The scores for all three sections were composed by Scott Killian whose music ranged from plinkety piano to moody moaning sounds, all supporting Gotheiner’s constantly shifting stage pictures.
It was hard to discern just how each artist inspired him. In other works similarly based on painting—most famously Martha Clarke’s Garden of Earthly Delights—color schemes, poses, costumes, projections, etc., made the connection between dance and artwork clear.
Although it’s unreasonable to expect a choreographer as astute and original as Gotheiner to work in such an obvious way, duplicating elements—graphic or autobiographical—of the works or lives of these three artists, the fact is that the three sections were filled with similar movements, the same fluid partnering and also were drearily costumed (by Mary Jo Mecca who did provide some blue costumes for the Rothko section). Even Mark London’s stark lighting, virtually colorless, made it difficult to discern just how each artist affected Gotheiner.
Certainly, the ceaseless energetic intertwinements of the Escher section could allude to his eye-popping, busy canvases and the large rectangles of white light just might allude to Rothko’s famous wide bands of impeccably applied colors. In the Bacon section, dancers kept distorting their faces and bodies in modest approximations of the bizarre images in Bacon’s portraits: unsymmetrical, shockingly colored and ugly.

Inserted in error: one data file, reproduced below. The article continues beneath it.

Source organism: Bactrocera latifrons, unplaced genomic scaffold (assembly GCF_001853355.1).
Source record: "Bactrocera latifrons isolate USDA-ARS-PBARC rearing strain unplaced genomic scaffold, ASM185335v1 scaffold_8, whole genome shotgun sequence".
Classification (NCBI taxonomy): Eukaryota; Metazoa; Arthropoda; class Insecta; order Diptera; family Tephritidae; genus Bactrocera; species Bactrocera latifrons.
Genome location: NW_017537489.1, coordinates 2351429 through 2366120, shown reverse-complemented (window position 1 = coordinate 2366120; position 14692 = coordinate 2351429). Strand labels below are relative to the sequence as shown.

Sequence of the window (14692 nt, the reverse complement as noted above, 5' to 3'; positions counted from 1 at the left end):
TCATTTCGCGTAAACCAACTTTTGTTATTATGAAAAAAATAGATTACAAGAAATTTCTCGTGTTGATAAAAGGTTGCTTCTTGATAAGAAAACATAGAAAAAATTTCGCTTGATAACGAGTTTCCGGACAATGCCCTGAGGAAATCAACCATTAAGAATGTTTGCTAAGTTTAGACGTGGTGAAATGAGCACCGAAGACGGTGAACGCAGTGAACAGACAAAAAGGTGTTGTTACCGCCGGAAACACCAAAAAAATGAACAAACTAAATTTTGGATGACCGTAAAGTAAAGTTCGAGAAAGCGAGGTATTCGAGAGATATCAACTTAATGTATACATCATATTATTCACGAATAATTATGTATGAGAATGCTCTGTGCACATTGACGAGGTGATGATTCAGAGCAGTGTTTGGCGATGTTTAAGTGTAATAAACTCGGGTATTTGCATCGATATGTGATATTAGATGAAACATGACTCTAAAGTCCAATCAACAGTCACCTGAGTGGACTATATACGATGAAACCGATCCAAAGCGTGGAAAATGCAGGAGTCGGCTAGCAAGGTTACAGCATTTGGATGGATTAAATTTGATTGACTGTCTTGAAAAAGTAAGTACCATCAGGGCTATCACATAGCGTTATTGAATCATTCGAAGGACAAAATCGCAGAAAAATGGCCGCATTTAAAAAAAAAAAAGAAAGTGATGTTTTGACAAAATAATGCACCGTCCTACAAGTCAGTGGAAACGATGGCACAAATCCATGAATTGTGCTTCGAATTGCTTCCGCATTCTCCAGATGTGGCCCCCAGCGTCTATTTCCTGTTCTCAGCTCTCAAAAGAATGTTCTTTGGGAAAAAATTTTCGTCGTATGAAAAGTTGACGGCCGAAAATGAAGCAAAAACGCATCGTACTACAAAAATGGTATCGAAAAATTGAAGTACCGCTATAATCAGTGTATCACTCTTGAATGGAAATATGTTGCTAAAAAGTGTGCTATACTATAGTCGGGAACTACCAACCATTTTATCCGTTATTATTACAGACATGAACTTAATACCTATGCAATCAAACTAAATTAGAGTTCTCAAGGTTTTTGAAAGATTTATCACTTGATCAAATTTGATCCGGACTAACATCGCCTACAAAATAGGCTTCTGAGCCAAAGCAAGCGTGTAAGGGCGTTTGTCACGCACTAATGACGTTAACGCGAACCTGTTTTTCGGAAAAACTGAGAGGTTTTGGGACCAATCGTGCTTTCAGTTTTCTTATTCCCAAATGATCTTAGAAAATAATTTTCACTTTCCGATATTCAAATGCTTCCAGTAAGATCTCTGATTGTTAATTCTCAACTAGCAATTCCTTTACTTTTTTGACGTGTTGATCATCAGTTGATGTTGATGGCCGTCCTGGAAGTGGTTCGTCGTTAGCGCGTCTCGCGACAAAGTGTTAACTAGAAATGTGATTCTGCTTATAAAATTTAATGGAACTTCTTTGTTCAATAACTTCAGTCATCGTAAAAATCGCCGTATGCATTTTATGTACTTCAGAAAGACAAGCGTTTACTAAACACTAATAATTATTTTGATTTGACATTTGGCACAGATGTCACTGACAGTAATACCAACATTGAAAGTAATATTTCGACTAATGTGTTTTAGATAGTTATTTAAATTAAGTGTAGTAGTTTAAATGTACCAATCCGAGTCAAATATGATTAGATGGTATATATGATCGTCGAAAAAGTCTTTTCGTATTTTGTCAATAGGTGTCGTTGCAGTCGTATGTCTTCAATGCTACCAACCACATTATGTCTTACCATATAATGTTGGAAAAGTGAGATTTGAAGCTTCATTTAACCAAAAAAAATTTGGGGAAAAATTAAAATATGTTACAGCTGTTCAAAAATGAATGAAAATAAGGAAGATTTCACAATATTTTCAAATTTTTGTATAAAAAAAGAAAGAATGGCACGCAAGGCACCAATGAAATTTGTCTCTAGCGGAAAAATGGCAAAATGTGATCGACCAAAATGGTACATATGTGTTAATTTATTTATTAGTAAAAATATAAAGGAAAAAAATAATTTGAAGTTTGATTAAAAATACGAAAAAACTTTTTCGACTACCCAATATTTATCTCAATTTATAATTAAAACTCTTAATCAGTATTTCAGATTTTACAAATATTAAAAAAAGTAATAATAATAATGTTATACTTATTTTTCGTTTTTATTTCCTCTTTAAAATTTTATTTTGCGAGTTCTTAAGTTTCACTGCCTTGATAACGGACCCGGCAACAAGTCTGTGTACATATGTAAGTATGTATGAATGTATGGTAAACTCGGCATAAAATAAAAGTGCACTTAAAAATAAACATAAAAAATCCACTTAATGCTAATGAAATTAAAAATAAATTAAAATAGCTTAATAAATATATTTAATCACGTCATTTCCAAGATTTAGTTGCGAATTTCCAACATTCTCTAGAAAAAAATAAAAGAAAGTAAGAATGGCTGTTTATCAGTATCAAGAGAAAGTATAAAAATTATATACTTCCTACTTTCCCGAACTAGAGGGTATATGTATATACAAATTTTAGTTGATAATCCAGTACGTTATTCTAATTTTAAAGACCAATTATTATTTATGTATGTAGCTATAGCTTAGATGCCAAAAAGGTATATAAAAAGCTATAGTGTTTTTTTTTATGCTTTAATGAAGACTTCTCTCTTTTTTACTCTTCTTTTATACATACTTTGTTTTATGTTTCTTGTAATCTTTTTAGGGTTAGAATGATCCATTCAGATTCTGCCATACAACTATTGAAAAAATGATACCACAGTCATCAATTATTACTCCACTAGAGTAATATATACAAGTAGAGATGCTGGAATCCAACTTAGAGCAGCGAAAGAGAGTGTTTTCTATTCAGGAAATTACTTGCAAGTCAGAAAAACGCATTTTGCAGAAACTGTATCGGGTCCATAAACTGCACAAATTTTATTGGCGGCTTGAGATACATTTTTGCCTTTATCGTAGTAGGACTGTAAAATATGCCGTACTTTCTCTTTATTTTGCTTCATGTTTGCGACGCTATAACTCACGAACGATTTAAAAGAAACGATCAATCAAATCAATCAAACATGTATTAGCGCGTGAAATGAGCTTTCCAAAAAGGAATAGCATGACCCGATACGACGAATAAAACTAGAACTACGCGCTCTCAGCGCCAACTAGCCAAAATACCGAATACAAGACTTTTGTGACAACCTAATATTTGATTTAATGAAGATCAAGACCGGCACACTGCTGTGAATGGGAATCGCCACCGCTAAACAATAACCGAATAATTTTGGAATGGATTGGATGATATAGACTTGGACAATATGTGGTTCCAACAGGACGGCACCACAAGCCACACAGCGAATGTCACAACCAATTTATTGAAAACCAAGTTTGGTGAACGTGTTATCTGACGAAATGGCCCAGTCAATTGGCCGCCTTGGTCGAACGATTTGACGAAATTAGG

The dancers, a refreshingly eclectic group, were terrific, as usual.
Escher/Bacon/Rothko, programmatic considerations aside, was fascinating to watch from beginning to end because Gotheiner knows his stuff, but the fact remains that he didn’t make it easy to associate or connect his art with theirs.
ZviDance: Escher/Bacon/Rothko (June 24-27, 2015)
New York Live Arts, 119 West 19th Street in Manhattan
For tickets call 212-924-0077 or visit http://www.newyorklivearts.org
For more information visit http://www.zvidance.com
Running time: one hour 40 minutes including one intermission